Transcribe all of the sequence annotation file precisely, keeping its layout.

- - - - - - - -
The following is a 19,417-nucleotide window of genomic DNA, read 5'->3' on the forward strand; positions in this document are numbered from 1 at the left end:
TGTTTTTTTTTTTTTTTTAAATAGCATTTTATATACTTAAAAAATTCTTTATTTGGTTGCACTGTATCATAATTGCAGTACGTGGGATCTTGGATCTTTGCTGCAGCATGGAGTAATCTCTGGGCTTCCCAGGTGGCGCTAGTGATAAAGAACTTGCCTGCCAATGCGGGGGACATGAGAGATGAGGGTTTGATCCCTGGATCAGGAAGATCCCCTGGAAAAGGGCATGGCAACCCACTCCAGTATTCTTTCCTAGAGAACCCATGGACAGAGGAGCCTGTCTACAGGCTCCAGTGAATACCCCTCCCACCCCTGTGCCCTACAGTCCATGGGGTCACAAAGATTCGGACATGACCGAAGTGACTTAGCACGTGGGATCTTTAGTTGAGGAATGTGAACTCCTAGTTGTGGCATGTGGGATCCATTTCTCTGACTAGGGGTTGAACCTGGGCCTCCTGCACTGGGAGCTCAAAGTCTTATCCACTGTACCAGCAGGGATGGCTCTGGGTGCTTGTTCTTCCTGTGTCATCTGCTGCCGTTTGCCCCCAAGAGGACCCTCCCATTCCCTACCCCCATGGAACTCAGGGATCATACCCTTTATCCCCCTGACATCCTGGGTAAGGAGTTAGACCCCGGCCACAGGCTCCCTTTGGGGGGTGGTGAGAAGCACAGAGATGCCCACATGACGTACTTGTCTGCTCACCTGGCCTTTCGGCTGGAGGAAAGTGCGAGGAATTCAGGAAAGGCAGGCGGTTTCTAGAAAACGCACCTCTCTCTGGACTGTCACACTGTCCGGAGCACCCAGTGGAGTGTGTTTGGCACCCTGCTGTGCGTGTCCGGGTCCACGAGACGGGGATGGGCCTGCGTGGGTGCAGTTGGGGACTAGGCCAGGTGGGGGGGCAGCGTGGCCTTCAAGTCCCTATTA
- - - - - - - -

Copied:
The following is a 19,417-nucleotide window of genomic DNA, read 5'->3' on the forward strand; positions in this document are numbered from 1 at the left end:
TGTTTTTTTTTTTTTTTTAAATAGCATTTTATATACTTAAAAAATTCTTTATTTGGTTGCACTGTATCATAATTGCAGTACGTGGGATCTTGGATCTTTGCTGCAGCATGGAGTAATCTCTGGGCTTCCCAGGTGGCGCTAGTGATAAAGAACTTGCCTGCCAATGCGGGGGACATGAGAGATGAGGGTTTGATCCCTGGATCAGGAAGATCCCCTGGAAAAGGGCATGGCAACCCACTCCAGTATTCTTTCCTAGAGAACCCATGGACAGAGGAGCCTGTCTACAGGCTCCAGTGAATACCCCTCCCACCCCTGTGCCCTACAGTCCATGGGGTCACAAAGATTCGGACATGACCGAAGTGACTTAGCACGTGGGATCTTTAGTTGAGGAATGTGAACTCCTAGTTGTGGCATGTGGGATCCATTTCTCTGACTAGGGGTTGAACCTGGGCCTCCTGCACTGGGAGCTCAAAGTCTTATCCACTGTACCAGCAGGGATGGCTCTGGGTGCTTGTTCTTCCTGTGTCATCTGCTGCCGTTTGCCCCCAAGAGGACCCTCCCATTCCCTACCCCCATGGAACTCAGGGATCATACCCTTTATCCCCCTGACATCCTGGGTAAGGAGTTAGACCCCGGCCACAGGCTCCCTTTGGGGGGTGGTGAGAAGCACAGAGATGCCCACATGACGTACTTGTCTGCTCACCTGGCCTTTCGGCTGGAGGAAAGTGCGAGGAATTCAGGAAAGGCAGGCGGTTTCTAGAAAACGCACCTCTCTCTGGACTGTCACACTGTCCGGAGCACCCAGTGGAGTGTGTTTGGCACCCTGCTGTGCGTGTCCGGGTCCACGAGACGGGGATGGGCCTGCGTGGGTGCAGTTGGGGACTAGGCCAGGTGGGGGGGCAGCGTGGCCTTCAAGTCCCTATTA